Back To School: Drive Safe, Buy Local

Photo by Jason Allentoff

  OCEAN COUNTY – It’s a parent’s favorite time of year: back to school for the kids. But Ocean County officials are reminding drivers and parents to keep their heads on straight while school buses make their way back onto local roadways.

  It is important to remember that drivers must stop for a school bus with its red lights flashing.

   “Yet year after year we still get reports of near tragedies when drivers pass a stopped school bus,” said Freeholder Joseph H. Vicari. “I’ve seen it myself. It has to stop.”

  As the first day of school approaches, officials are urging caution.

  “It only takes a moment for tragedy to strike,” Vicari said. “Whether students take the bus, walk, ride a bicycle or are driven to school by their parents, there are safety rules everyone must follow.”

  Drivers should take note of lower speed limits near schools and be on the lookout for pedestrians in a school zone.

  “Take a hard look,” Vicari said. “Look, and then look again, for the child hidden by parked cars, shrubbery or high grass, trees, or poles.  Even mailboxes can obscure a child, if only for a moment.”

  Vicari also noted that a driver must be aware before they even leave the driveway.

  “Even while backing out of your driveway you may encounter inattentive students walking or biking to school,” he said.

  For students, it is important to check for traffic when stepping off the school bus.

  “Never trust a vehicle to stop just because the bus is flashing its red warning lights. Always look both ways before crossing the street after stepping out of the school bus,” Vicari said.

  Freeholder Director Virginia E. Haines provided a few tips for children walking or biking to school: always follow the same route, avoid short cuts, walk in groups and pay attention to any hazards along the way.

  Officials also remind parents that they can do their part to protect the children by checking up on The Megan’s Law database for information on any convicted sex offenders that may be living nearby. Towns, counties, zip codes and even individual streets can be easily reviewed.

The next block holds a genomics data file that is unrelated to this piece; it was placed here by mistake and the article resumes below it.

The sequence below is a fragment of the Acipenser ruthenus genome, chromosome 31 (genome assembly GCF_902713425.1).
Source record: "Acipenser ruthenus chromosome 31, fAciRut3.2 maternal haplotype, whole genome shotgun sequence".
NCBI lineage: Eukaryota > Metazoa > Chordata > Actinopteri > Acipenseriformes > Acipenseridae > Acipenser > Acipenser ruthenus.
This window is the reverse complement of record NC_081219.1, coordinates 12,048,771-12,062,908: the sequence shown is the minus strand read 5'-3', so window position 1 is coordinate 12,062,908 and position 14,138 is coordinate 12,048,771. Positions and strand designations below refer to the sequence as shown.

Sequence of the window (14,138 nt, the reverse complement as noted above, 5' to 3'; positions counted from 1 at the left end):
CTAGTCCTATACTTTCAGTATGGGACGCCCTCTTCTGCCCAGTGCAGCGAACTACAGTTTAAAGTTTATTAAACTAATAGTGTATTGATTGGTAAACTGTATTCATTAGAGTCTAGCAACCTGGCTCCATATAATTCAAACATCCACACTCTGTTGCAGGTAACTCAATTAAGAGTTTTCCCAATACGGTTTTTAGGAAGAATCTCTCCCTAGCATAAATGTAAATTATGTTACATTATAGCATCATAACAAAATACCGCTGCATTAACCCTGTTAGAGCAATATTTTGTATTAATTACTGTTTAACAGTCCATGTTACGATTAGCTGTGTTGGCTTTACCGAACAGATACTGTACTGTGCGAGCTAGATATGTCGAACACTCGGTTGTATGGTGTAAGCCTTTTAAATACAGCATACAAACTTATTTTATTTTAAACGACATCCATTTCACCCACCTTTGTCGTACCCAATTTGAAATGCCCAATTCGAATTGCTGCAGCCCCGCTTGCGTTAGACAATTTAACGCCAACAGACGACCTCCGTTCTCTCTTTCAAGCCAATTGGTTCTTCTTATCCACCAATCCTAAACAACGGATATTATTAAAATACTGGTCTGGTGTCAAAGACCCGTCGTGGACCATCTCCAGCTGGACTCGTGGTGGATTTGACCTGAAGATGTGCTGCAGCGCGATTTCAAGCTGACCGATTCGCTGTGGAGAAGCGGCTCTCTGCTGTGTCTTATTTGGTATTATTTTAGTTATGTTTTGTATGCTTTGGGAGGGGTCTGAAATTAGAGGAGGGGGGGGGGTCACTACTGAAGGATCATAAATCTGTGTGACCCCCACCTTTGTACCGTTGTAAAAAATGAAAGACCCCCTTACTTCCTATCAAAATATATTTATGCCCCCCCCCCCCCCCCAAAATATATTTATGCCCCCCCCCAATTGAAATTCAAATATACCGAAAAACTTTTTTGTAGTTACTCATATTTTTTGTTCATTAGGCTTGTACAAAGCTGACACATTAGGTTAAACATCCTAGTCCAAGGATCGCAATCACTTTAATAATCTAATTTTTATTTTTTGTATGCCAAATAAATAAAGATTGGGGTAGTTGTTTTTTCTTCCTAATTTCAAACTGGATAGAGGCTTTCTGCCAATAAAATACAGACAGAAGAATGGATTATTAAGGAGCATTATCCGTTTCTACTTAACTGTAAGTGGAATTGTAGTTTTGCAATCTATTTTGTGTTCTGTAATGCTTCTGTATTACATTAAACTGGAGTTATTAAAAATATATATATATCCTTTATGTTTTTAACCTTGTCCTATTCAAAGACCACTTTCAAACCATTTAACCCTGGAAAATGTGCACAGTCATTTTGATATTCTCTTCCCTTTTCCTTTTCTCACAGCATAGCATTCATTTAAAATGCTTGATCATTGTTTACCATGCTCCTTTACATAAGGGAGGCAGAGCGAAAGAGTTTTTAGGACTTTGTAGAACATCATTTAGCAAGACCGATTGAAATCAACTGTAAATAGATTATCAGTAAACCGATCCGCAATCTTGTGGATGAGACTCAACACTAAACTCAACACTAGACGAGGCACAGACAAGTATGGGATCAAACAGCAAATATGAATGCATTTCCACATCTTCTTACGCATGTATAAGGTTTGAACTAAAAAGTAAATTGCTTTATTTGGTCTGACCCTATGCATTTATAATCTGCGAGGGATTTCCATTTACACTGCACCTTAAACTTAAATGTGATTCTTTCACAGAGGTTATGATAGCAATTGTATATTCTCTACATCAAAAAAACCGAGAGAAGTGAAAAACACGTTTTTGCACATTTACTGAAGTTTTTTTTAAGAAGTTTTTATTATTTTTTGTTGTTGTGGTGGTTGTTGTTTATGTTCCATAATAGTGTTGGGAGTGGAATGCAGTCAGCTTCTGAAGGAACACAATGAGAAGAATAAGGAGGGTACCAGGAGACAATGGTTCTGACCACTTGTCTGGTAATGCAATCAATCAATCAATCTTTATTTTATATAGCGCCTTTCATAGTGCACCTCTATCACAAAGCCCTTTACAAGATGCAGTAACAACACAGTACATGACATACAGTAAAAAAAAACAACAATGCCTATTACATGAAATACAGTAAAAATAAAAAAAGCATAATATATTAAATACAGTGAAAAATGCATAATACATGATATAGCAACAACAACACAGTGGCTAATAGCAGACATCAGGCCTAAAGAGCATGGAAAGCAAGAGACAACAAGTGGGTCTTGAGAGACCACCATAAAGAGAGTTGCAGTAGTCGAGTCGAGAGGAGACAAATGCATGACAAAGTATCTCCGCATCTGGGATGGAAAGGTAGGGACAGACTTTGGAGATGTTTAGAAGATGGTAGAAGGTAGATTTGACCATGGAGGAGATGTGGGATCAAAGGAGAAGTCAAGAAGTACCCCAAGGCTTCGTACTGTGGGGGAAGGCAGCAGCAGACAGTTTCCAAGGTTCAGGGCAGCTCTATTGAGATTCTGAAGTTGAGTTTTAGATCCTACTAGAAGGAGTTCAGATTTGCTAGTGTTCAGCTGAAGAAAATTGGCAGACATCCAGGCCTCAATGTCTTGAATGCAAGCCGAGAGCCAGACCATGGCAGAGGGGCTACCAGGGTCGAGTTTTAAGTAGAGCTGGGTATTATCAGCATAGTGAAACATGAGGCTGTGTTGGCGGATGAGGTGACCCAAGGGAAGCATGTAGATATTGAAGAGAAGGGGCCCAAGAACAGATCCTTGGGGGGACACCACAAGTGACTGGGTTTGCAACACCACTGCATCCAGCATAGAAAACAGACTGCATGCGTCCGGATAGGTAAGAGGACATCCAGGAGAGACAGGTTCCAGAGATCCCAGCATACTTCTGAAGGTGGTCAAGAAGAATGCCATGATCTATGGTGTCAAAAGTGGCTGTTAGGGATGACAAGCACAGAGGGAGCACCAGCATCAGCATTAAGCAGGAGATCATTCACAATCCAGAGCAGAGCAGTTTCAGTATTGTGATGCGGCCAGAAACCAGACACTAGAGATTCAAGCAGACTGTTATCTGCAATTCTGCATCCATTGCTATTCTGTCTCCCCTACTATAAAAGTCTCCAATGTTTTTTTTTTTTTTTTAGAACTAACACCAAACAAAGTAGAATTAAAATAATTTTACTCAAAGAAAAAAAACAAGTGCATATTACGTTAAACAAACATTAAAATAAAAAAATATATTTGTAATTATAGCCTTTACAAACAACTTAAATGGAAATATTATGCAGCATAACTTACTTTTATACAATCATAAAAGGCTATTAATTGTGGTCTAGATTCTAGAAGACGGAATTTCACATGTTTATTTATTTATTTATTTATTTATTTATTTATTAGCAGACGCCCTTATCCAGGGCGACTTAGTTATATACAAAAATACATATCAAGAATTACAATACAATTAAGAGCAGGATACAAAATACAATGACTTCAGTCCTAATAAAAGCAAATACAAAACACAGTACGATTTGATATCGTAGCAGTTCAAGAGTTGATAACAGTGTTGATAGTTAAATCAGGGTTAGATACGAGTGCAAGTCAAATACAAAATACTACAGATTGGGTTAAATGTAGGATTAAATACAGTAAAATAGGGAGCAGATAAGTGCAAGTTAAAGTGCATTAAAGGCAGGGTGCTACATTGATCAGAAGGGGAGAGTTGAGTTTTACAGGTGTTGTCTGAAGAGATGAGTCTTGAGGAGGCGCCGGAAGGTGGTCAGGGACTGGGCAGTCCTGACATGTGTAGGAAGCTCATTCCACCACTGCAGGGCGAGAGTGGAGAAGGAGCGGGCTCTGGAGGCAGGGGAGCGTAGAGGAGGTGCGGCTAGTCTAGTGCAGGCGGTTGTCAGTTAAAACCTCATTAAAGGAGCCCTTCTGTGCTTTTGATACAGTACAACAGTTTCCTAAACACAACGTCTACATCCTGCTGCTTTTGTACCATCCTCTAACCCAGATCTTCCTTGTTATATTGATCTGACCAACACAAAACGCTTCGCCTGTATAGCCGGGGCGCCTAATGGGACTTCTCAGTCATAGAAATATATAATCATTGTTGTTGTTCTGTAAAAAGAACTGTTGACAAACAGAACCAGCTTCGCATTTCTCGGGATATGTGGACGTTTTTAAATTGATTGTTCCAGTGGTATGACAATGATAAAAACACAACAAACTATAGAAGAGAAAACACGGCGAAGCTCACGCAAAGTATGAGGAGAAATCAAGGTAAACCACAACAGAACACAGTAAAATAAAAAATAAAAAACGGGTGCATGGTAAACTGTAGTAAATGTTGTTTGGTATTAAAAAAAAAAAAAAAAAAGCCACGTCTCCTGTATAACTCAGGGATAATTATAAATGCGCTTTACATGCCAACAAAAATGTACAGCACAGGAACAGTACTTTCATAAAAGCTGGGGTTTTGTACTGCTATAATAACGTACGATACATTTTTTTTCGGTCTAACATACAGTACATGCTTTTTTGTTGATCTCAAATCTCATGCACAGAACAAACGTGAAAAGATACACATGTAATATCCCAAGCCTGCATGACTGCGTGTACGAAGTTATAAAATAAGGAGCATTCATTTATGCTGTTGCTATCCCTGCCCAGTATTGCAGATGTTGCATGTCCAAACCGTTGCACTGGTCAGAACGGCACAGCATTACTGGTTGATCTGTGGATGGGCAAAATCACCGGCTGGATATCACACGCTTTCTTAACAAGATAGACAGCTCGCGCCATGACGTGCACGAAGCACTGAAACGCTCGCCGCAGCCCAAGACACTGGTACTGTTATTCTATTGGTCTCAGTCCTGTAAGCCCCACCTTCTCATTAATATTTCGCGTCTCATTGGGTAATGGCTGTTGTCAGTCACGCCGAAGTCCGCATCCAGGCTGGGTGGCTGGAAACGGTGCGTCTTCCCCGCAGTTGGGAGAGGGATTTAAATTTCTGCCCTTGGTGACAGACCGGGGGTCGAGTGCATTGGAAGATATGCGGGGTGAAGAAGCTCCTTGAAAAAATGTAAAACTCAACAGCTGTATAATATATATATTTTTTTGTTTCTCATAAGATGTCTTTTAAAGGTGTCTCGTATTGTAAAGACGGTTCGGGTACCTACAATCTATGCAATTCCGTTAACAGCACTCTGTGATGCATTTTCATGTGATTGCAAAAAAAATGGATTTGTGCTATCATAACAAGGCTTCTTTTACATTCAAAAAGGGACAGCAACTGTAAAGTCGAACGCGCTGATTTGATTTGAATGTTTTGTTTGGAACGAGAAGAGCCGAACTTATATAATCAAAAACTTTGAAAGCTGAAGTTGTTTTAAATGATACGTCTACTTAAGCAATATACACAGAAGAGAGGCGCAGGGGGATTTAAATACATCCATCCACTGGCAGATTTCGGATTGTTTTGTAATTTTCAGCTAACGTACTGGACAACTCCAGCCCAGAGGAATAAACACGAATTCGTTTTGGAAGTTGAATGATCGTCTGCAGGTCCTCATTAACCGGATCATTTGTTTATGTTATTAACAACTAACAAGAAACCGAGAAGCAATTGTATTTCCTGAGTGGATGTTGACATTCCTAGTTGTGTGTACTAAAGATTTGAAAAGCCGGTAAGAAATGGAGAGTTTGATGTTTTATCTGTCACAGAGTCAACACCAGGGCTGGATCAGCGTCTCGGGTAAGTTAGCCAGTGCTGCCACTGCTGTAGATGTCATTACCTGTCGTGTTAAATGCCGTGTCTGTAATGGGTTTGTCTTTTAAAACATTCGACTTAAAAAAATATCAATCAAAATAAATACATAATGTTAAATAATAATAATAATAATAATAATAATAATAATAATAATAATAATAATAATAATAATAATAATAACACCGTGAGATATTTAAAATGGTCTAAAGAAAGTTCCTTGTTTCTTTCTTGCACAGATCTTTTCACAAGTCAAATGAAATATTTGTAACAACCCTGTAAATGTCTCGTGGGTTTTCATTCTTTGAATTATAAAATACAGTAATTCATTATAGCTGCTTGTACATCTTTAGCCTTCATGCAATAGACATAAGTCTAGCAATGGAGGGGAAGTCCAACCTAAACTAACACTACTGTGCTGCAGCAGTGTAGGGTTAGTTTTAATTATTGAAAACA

“This only takes a few minutes and can make a big difference in keeping a child safe,” said Freeholder Deputy Director John P. Kelly, Director of Law and Public Safety.

  Kelly also suggested periodically checking the Megan’s Law database throughout the year, as it is continuously updated.

  “It’s important to know what dangers a child may encounter when they travel to and from school,” he said. “It’s also essential that they learn to avoid strangers and how to react if they are approached by an adult they do not know.”

  You can access the database through the Ocean County Government Homepage at

  Lastly, keep in mind those local businesses when shopping for school supplies this year.          

  “Our local businesses offer everything for school shopping, whether it is that perfect lunchbox for your first grader or a new laptop for a student heading off to college,” Vicari said. “Keep a friend or neighbor working. Buy local.”

  Shopping local can also protect against fraud, with help from the Ocean County Department of Consumer Affairs.